Bitcoin’s Sustainability Crisis

Generic imagine of a “physical Bitcoin”

When Bitcoin first jangled onto my radar, I asked two questions, the first of which was: “Could this stuff make me very rich?” My answer was “perhaps,” and so in 2014 I bought some. Ultimately though, I didn’t hang onto it!

Considering the sharp increase in Bitcoin’s value in recent years (see the market summary below, sourced from Google), needless to say this was a miscalculation of such epic proportions that I truly empathise with James Howells (that poor guy stuck in a futile battle to recover an accidentally discarded hard drive containing a Bitcoin wallet valued at a whopping £340 million).

A Google market summary chart of Bitcoin’s value over the past five years

My second question was: “How much future energy will Bitcoin guzzle?” After working on a project with Visa to design a blockchain (the same year I picked up the Bitcoin), my answer was “a lot.”

As predicted, Bitcoin now requires an eye-watering — and increasing — quantity of energy. At the time of writing, the University of Cambridge Bitcoin Electricity Consumption Index estimated that the cryptocurrency’s network power demand is approximately 136.98 TWh per year. For context, that’s almost half of the UK’s annual energy use — a country with 67.2 million people.

If you compare the chart above with the one below (sourced from the aforementioned Index), it’s clear to see that Bitcoin’s energy consumption rises and falls with its value, which in turn fluctuates with the number of people mining the cryptocurrency. More Bitcoin miners = higher value and energy needs.

The potential environmental impact of Bitcoin’s colossal energy consumption is so severe that governments across the globe — keen to meet carbon neutrality promises over the next few decades — are left with little choice but to consider taking drastic action.

China took the lead last year when it chose to ban the practice — although it should be noted that other factors also contributed to this decision. At the time, the country was reportedly responsible for around two thirds of the world’s Bitcoin generation, so the ban wreaked havoc on the industry. Against all odds though, it bounced back relatively quickly, and the cryptocurrency’s sustainability crisis persists.

As other countries consider following suit by banning the practice, I can’t help but wonder: could we avoid this by increasing the industry’s sustainability? Possibly, seeing as there is a more energy-efficient way of mining Bitcoin than Proof of Work (PoW), the technique currently relied upon by the industry.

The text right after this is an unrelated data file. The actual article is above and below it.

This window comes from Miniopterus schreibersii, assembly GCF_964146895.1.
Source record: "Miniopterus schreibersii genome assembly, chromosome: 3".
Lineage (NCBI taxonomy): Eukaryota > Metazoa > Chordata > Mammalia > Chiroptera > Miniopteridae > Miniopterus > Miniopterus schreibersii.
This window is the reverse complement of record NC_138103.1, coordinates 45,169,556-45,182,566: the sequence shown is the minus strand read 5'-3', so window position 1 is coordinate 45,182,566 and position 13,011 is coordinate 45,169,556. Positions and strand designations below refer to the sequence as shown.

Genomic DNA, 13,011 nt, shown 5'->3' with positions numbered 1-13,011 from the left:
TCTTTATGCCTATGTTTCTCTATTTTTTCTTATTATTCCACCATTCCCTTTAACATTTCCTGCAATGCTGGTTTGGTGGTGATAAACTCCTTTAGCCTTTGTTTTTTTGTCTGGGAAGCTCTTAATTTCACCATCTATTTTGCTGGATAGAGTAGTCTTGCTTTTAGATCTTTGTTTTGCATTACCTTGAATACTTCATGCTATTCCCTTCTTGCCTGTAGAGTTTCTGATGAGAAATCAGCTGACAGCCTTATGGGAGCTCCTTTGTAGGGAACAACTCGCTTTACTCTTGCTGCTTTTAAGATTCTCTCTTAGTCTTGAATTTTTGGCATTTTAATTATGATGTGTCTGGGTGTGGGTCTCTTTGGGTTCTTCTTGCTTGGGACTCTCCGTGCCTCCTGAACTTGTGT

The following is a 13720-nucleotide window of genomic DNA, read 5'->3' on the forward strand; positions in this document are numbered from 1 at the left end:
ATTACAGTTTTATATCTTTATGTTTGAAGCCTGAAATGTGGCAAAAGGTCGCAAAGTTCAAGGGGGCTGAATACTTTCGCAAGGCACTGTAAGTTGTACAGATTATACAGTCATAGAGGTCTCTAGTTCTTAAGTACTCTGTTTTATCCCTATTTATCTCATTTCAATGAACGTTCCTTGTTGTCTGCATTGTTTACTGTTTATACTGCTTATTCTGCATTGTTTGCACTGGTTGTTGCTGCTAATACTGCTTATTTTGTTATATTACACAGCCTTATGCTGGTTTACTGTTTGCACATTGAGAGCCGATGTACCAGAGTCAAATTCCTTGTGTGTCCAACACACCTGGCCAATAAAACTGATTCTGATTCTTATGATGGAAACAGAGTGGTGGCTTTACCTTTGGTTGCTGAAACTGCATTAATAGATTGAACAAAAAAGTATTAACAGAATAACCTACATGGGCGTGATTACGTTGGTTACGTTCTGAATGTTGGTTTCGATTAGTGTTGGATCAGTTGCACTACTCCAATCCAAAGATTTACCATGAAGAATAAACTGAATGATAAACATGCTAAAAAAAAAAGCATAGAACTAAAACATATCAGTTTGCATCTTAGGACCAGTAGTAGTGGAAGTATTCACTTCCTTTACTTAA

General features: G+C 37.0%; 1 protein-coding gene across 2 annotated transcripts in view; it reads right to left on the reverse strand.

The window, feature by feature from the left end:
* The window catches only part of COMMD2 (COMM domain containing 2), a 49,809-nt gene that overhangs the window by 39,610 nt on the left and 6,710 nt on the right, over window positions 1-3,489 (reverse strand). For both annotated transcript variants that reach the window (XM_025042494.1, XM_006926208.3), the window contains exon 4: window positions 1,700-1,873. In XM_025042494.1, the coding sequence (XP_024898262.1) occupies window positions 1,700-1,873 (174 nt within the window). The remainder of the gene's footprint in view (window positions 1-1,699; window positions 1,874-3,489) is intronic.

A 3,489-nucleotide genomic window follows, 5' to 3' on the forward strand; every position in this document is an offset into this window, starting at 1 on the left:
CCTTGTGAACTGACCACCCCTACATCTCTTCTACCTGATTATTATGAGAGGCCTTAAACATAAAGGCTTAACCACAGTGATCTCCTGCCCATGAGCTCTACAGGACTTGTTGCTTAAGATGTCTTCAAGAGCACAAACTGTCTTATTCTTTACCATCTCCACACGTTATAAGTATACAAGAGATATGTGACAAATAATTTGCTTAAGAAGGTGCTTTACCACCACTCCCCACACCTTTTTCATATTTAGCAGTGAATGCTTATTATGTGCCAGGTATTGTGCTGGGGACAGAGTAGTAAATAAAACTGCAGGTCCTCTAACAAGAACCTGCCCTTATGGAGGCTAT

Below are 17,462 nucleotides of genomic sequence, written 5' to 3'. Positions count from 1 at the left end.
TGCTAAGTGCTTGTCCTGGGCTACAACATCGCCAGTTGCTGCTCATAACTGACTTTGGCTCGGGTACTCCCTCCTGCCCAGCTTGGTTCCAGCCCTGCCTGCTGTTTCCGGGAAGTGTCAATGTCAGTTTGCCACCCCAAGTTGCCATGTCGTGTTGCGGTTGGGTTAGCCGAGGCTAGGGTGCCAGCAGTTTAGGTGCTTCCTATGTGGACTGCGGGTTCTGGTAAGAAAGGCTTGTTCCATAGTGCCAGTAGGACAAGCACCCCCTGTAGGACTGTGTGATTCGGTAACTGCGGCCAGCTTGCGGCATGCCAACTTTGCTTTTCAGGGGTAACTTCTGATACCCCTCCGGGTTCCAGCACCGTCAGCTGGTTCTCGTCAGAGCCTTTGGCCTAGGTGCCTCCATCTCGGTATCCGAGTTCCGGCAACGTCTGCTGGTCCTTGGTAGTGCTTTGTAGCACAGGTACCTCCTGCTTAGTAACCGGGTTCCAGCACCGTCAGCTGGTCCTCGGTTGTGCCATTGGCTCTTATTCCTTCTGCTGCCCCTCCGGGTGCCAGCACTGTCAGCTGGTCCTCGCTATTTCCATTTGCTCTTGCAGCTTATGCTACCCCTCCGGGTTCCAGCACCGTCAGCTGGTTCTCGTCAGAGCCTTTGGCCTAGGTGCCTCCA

It’s called Proof of Stake (PoS), which its proponents argue not only requires substantially less energy but also reduces the risk of network attacks. Sadly those proponents are in a minority, with critics loudly contending that the technique is a step backwards for cryptocurrency — meaning the switch to PoS has been incredibly slow.

Paul Brody, EY’s Global Blockchain Leader, weighed in on the issue last year, calling a greener Bitcoin “very realistic” but also raising some challenges in getting to that point. Speaking to CNBC in the US (while sporting a jaunty ‘airplane-flying unicorn’ t-shirt) he said:

“Bitcoin mining is greening just like the rest of the electrical grid. So, it’s not unreasonable to think that we can have greener Bitcoin.”

However, Paul added:

“It’s hard though to be able to pin down where specific Bitcoin came from after it was mined. So, you have to think about not just ‘where did your Bitcoin get mined?’ but ‘what is the overall green level of the Bitcoin grid?’ And so some more systemic or system-wide Bitcoin-level solution has to be found for you to be able to say, unequivocally, that you’re doing a green transaction in the Bitcoin system.”

It’ll be fascinating to see how Bitcoin’s sustainability crisis plays out in the coming months and years. Personally, I see bans as more likely than a switch to PoS based on the almost visceral response to the technique from many Bitcoin miners.

Perhaps (as Paul Brody states is essential) we will find a widespread green solution, and possibly even one that remains true to the original spirit of cryptocurrency. Unfortunately, as far as I’m aware, we’re nowhere near close to any such solution. By the time we are, further bans could be implemented, which would likely cause the industry real harm.



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Catriona Campbell

Catriona Campbell

Behavioural psychologist; AI-quisitive; EY UK&I Client Technology & Innovation Officer. Views my own & don't represent EY’s position.